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Fire fighter dies during fire department standby - Arizona.
Cincinnati, OH: U.S. Department of Health and Human Services, Public Health Service, Centers for Disease Control and Prevention, National Institute for Occupational Safety and Health, FACE F2002-02, 2003 Jul; :1-11
On December 15, 2001, a 48 year-old male career Assistant Chief, was participating in a Fire Department (FD) standby at a local civic event. After he positioned the mini-pumper at a hydrant, he began to unroll the four-inch supply hose. Soon after unrolling the hose he collapsed. A crew member, just arriving at this location, initially thought the victim was checking something under the mini-pumper. The crew member asked the victim what he was doing, but quickly noted he was unresponsive with shallow respirations. After notifying dispatch of the situation, the crew member began cardiopulmonary resuscitation (CPR). Approximately 63 minutes later, despite CPR and advanced life support (ALS) administered on the scene and at the hospital, the victim died. The death certificate listed "probable acute myocardial ischemia" due to "coronary atherosclerosis" due to "diabetes mellitus" as the immediate cause of death and a "history of previous myocardial infarction" as an other significant contributing condition. No autopsy was performed. The following recommendations address some general health and safety issues. This list includes some preventive measures that have been recommended by other agencies to reduce the risk of on-the-job heart attacks and sudden cardiac arrest among fire fighters. These selected recommendations have not been evaluated by NIOSH, but represent published research, or consensus votes of technical committees of the National Fire Protection Association (NFPA) or fire service labor/management groups: 1. Provide mandatory preplacement and annual medical evaluations to ALL fire fighters to determine their medical ability to perform duties without presenting a significant risk to the safety and health of themselves or others; 2. Ensure that fire fighters are cleared for duty by a physician knowledgeable about the physical demands of fire fighting and the various components of NFPA 1582; 3. Follow provisions in the revised OSHA respiratory protection standard, specifically providing medical evaluations and clearance to wear SCBA; 4. Ensure that the mandatory wellness/fitness program is accomplished; and, 5. Perform an autopsy on all on-duty fire fighter fatalities. Although unrelated to this fatality, the Fire Department should: Provide adequate fire fighter staffing to ensure safe operating conditions.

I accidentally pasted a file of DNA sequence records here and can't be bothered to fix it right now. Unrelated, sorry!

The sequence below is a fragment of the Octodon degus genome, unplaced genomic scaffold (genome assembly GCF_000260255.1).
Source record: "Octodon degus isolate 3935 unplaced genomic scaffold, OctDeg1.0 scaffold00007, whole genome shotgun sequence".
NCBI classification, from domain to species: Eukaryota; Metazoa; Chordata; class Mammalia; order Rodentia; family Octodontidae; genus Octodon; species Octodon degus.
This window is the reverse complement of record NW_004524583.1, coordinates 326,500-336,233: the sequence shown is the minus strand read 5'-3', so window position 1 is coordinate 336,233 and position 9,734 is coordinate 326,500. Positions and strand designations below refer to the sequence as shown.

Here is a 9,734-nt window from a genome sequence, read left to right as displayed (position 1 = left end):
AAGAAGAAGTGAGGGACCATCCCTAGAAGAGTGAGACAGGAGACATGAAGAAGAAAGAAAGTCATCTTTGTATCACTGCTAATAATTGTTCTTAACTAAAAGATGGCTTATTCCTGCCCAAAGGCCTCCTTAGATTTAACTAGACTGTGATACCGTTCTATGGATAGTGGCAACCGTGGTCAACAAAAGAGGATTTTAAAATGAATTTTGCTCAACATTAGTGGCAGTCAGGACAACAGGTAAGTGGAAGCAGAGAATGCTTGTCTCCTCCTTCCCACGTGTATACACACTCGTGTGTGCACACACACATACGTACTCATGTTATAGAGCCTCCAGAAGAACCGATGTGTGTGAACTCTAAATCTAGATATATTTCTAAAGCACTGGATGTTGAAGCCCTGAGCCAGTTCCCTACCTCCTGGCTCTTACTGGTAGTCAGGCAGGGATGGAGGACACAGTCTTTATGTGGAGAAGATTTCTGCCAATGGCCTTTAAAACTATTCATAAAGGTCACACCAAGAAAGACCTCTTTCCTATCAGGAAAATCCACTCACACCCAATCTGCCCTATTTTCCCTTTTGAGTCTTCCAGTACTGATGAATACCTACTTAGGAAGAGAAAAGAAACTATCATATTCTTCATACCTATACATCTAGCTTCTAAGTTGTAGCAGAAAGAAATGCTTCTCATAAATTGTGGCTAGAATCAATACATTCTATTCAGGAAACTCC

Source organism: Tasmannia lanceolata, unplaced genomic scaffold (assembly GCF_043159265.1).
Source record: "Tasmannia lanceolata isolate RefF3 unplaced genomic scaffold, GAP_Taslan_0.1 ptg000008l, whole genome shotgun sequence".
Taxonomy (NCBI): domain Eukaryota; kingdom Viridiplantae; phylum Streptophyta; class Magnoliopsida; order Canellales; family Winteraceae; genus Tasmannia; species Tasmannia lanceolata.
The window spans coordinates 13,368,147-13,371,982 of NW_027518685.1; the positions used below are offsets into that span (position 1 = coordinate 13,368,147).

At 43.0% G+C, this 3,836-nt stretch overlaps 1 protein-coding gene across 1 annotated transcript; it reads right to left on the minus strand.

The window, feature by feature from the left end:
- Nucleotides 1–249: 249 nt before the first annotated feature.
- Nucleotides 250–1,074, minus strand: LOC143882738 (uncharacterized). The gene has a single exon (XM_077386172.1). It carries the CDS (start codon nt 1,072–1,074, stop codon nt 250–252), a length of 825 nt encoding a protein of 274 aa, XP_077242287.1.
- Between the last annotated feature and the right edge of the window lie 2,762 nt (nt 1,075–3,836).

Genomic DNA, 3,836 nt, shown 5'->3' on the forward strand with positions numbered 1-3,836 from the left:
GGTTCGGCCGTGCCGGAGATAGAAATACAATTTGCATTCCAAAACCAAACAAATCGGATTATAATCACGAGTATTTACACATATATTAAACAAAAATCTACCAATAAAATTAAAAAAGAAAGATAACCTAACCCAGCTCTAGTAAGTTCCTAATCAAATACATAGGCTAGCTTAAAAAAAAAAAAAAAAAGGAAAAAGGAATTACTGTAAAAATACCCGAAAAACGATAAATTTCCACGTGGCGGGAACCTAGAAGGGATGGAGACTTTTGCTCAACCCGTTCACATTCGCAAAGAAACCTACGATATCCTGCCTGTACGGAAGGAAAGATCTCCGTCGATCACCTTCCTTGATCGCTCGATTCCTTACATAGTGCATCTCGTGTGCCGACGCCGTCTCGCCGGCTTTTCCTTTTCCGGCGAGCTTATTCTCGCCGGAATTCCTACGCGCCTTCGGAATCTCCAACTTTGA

Region-9; Fire-fighters; Cardiovascular-system-disorders; Cardiovascular-system-disease; Cardiovascular-disease; Physical-fitness; Physical-stress; Medical-screening; Heart; Endocrine-system-disorders
Field Studies; Fatality Assessment and Control Evaluation
NTIS Accession No.
National Institute for Occupational Safety and Health
Page last reviewed: September 2, 2020
Content source: National Institute for Occupational Safety and Health Education and Information Division